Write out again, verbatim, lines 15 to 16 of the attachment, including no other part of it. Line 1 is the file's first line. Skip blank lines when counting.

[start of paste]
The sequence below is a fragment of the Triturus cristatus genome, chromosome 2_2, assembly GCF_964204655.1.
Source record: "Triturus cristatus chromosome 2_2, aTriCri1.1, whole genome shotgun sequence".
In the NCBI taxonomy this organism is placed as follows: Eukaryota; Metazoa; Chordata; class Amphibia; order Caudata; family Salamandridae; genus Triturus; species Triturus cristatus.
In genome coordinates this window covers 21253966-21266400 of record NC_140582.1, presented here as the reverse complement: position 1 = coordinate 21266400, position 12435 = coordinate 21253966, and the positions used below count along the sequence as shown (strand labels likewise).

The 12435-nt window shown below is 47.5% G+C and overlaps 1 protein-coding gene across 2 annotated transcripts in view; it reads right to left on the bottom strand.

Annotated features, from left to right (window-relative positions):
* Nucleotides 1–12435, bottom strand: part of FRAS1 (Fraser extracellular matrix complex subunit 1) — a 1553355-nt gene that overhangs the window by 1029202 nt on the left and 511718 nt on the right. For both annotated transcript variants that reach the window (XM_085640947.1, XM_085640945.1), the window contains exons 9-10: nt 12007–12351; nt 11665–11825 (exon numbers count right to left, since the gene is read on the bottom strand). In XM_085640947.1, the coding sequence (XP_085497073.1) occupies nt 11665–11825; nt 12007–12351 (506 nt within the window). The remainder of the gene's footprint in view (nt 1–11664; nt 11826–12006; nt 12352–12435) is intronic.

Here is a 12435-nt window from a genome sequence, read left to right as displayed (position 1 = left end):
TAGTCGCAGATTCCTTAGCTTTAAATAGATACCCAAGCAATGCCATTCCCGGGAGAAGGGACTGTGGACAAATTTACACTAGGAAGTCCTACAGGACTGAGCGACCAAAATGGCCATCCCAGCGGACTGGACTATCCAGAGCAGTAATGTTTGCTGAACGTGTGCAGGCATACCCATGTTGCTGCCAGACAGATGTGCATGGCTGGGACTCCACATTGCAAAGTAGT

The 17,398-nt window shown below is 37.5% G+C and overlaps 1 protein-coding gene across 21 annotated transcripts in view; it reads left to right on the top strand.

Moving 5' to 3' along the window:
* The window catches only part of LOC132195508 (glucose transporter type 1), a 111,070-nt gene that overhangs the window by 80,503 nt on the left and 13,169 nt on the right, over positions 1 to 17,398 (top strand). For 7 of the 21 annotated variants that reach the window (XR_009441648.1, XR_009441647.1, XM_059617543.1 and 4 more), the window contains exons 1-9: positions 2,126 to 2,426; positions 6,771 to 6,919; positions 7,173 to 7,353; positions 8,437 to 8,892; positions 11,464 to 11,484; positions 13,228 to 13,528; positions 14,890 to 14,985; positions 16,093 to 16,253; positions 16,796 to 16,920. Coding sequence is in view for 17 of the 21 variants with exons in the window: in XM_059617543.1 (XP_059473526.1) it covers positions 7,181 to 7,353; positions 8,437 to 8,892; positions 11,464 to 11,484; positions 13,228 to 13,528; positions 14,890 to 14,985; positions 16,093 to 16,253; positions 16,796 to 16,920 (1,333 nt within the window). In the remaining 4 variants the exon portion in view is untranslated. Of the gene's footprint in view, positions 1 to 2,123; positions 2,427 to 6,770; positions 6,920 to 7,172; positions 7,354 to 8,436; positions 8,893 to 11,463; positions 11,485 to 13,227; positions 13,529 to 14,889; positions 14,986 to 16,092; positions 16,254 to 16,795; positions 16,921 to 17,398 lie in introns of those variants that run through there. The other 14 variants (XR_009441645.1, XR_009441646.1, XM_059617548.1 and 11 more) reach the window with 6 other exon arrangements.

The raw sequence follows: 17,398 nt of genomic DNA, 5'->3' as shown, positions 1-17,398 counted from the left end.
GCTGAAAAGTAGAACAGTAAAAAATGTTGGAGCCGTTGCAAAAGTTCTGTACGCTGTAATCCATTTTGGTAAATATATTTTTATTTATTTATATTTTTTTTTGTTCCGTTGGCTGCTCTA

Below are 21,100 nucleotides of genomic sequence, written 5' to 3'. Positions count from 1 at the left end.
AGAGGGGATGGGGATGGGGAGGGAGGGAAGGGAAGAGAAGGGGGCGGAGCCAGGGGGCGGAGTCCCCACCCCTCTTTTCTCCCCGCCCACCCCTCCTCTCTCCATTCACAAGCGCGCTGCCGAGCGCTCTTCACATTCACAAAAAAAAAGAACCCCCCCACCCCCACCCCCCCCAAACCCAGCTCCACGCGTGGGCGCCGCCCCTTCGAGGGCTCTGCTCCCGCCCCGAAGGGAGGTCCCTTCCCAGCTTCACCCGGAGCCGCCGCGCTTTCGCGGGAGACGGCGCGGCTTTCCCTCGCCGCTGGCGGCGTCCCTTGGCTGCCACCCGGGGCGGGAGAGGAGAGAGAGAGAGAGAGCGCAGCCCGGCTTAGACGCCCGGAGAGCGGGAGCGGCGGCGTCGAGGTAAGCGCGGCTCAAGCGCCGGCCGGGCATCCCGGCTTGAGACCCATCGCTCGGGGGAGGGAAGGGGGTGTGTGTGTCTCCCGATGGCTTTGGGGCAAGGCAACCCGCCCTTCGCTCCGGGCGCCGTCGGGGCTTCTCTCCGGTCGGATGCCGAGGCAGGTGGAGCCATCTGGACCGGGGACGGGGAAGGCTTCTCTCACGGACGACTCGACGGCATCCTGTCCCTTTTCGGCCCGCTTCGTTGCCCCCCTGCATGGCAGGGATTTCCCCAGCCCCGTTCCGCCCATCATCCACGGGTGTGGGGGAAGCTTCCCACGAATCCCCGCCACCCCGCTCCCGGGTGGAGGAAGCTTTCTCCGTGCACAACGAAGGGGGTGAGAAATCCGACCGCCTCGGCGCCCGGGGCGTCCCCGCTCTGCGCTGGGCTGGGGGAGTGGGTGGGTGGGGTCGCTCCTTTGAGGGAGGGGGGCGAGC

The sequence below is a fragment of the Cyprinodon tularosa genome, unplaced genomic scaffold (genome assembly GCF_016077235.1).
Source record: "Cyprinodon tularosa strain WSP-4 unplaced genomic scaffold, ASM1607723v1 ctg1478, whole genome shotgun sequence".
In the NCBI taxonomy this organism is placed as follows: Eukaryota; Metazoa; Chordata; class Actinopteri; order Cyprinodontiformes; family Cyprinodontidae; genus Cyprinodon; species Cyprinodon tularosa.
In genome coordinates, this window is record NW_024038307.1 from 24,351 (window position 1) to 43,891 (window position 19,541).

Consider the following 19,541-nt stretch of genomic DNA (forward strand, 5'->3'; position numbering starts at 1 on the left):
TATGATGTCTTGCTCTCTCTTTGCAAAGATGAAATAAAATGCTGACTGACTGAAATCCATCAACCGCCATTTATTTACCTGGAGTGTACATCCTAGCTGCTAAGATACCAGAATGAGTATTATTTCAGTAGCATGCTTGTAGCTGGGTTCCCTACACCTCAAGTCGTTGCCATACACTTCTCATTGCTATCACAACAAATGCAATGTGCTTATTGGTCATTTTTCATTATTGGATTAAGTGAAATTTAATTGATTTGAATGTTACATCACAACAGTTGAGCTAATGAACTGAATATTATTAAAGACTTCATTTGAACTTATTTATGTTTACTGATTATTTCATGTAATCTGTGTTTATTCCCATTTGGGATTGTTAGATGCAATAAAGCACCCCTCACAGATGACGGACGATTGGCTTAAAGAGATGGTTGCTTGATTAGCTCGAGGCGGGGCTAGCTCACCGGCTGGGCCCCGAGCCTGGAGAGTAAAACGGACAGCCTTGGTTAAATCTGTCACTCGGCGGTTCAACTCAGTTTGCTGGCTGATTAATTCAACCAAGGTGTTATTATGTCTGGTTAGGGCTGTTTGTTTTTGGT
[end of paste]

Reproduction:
Below are 21,100 nucleotides of genomic sequence, written 5' to 3'. Positions count from 1 at the left end.
AGAGGGGATGGGGATGGGGAGGGAGGGAAGGGAAGAGAAGGGGGCGGAGCCAGGGGGCGGAGTCCCCACCCCTCTTTTCTCCCCGCCCACCCCTCCTCTCTCCATTCACAAGCGCGCTGCCGAGCGCTCTTCACATTCACAAAAAAAAAGAACCCCCCCACCCCCACCCCCCCCAAACCCAGCTCCACGCGTGGGCGCCGCCCCTTCGAGGGCTCTGCTCCCGCCCCGAAGGGAGGTCCCTTCCCAGCTTCACCCGGAGCCGCCGCGCTTTCGCGGGAGACGGCGCGGCTTTCCCTCGCCGCTGGCGGCGTCCCTTGGCTGCCACCCGGGGCGGGAGAGGAGAGAGAGAGAGAGAGCGCAGCCCGGCTTAGACGCCCGGAGAGCGGGAGCGGCGGCGTCGAGGTAAGCGCGGCTCAAGCGCCGGCCGGGCATCCCGGCTTGAGACCCATCGCTCGGGGGAGGGAAGGGGGTGTGTGTGTCTCCCGATGGCTTTGGGGCAAGGCAACCCGCCCTTCGCTCCGGGCGCCGTCGGGGCTTCTCTCCGGTCGGATGCCGAGGCAGGTGGAGCCATCTGGACCGGGGACGGGGAAGGCTTCTCTCACGGACGACTCGACGGCATCCTGTCCCTTTTCGGCCCGCTTCGTTGCCCCCCTGCATGGCAGGGATTTCCCCAGCCCCGTTCCGCCCATCATCCACGGGTGTGGGGGAAGCTTCCCACGAATCCCCGCCACCCCGCTCCCGGGTGGAGGAAGCTTTCTCCGTGCACAACGAAGGGGGTGAGAAATCCGACCGCCTCGGCGCCCGGGGCGTCCCCGCTCTGCGCTGGGCTGGGGGAGTGGGTGGGTGGGGTCGCTCCTTTGAGGGAGGGGGGCGAGC